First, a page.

Sox2 mutations have been identified in a number of developmental diseases and cancers. People with Sox2 heterozygous develop Anophthalmia-Esophageal-Genital Syndrome (AEG). Sox2 expression is required for proliferation and anchorage-independent growth of lung and esophageal cells, and it is demonstrated that Sox2 is a lineage-survival oncogene in lung and esophageal squamous cell carcinoma. Lastly, Sox2 has been shown to be critical for the proliferation and differentiation of human osteosarcoma cell lines in in vitro and in vivo transplantation models by antagonizing Wnt signaling. Sox2 expression has also been suggested to contribute to cellular invasion in tumors of neurological and neural crest origin such as glioma, melanoma, and Merkel cell carcinoma, where it is overexpressed.

References:

1. Zhang S, Cui W. Sox2, a key factor in the regulation of pluripotency and neural differentiation. World Journal of Stem Cells. 2014, 6(3):305-311.
2. Niwa H, et al. A parallel circuit of LIF signalling pathways maintains pluripotency of mouse ES cells. Nature. 2009, 460(7251):118-22.
3. Boyer LA, et al. Core transcriptional regulatory circuitry in human embryonic stem cells. Cell. 2005, 122(6):947-956.
4. LópezJuárez, et al. Thyroid Hormone signaling acts as a neurogenic switch by repressing Sox2 in the adult neural stem cell niche. Cell Stem Cell. 2012, 10(5):531-543.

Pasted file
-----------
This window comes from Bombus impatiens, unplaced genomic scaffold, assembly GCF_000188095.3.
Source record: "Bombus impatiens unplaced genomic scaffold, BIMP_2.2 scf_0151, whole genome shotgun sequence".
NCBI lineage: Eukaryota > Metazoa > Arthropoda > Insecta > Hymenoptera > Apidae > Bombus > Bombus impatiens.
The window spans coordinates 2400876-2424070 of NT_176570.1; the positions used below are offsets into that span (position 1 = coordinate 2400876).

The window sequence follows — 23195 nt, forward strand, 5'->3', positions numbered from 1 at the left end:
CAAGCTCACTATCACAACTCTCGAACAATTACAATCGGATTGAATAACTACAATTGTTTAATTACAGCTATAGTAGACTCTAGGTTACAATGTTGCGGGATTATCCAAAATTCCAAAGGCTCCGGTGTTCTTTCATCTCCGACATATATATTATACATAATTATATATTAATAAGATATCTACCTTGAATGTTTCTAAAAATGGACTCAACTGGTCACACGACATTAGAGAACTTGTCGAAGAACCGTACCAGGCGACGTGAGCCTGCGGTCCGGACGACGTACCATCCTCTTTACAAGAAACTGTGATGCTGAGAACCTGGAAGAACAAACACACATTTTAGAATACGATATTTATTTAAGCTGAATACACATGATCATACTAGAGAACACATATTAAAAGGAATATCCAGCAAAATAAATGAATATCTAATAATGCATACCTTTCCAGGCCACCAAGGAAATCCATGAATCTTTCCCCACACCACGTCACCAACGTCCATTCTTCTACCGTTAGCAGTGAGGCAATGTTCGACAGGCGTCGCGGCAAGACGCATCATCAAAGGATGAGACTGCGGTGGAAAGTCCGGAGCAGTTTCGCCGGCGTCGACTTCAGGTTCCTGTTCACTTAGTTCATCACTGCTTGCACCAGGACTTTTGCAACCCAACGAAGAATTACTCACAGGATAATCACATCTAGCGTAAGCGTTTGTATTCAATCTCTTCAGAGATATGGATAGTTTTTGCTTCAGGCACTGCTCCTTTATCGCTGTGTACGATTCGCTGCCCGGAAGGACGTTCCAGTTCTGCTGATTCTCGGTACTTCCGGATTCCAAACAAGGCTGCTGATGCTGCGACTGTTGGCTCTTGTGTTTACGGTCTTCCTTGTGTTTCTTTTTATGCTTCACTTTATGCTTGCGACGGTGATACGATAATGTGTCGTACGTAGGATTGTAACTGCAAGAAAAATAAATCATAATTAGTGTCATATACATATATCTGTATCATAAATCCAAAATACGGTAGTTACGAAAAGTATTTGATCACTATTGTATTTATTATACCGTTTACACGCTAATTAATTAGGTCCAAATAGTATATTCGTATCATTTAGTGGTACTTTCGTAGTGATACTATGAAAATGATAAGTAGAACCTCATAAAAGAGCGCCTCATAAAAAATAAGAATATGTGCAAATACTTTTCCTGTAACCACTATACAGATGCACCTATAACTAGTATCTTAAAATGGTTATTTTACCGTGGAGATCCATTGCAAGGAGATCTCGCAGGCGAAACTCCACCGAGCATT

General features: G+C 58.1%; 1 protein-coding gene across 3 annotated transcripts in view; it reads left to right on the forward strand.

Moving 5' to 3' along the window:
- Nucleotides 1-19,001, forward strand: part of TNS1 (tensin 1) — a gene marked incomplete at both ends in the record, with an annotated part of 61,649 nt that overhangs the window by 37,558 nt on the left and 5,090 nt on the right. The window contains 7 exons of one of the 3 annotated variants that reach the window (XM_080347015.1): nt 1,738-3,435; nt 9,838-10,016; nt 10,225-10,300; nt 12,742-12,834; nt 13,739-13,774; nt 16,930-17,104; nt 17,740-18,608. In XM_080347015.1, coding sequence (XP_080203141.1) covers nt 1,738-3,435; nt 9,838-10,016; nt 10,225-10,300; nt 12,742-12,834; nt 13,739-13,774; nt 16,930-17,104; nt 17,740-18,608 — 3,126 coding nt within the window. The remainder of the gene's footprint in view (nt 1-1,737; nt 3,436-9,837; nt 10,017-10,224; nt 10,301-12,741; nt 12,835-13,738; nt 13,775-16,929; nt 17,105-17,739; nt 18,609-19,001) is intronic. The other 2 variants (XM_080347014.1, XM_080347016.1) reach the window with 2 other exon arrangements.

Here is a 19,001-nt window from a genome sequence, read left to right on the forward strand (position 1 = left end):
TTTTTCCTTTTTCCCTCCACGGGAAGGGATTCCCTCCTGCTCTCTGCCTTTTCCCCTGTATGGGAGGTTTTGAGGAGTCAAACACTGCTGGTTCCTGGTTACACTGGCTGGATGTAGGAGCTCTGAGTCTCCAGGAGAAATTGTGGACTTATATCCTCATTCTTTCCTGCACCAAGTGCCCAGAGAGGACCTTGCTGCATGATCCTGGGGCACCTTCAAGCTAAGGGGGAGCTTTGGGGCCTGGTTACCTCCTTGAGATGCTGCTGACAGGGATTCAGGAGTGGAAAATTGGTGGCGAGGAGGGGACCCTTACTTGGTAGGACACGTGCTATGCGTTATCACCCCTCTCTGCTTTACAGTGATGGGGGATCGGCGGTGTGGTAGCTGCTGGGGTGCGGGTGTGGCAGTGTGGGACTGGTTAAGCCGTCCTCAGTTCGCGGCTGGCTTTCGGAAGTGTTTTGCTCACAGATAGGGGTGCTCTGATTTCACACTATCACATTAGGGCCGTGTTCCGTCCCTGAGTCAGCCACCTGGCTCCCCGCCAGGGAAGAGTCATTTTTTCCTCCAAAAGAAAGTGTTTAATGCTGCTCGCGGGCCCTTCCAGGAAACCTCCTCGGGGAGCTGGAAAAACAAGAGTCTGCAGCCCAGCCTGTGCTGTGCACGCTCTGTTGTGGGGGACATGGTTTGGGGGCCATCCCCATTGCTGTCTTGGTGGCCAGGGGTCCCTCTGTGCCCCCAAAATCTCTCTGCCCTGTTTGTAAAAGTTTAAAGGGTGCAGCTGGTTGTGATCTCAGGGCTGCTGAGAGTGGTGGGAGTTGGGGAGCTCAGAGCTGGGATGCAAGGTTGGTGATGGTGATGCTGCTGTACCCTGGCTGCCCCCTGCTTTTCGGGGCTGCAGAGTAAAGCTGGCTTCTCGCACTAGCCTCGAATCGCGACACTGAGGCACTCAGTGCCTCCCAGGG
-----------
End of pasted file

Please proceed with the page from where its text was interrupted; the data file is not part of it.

5. Feng R, Wen J. Overview of the roles of Sox2 in stem cell and development. Biological Chemistry. 2015, 396(8):883-891.
6. Ng S Y, et al. The long noncoding RNA RMST, interacts with SOX2 to regulate neurogenesis. Molecular Cell. 2013, 51(3):349-359.
7. Engelen E, et al. Sox2 cooperates with Chd7 to regulate genes that are mutated in human syndromes. Nature Genetics. 2011, 43(6):607-11.
8. Bass A J, et al. SOX2 is an amplified lineage-survival oncogene in lung and esophageal squamous cell carcinomas. Nature Genetics. 2009, 41(11):1238.
9. Adameyko I, et al. Sox2 and Mitf cross-regulatory interactions consolidate progenitor and melanocyte lineages in the cranial neural crest. Development. 2012, 139(2):397-410.
10. Hiroaki Ikushima, et al. Autocrine TGF-β signaling maintains tumorigenicity of glioma-initiating cells through Sry-related HMG-box factors. Cell Stem Cell. 2009, 5(5):504-514.
11. Laga A C, et al. Expression of the embryonic stem cell transcription factor SOX2 in human skin : Relevance to melanocyte and merkel cell biology. American Journal of Pathology. 2010, 176(2):903-913.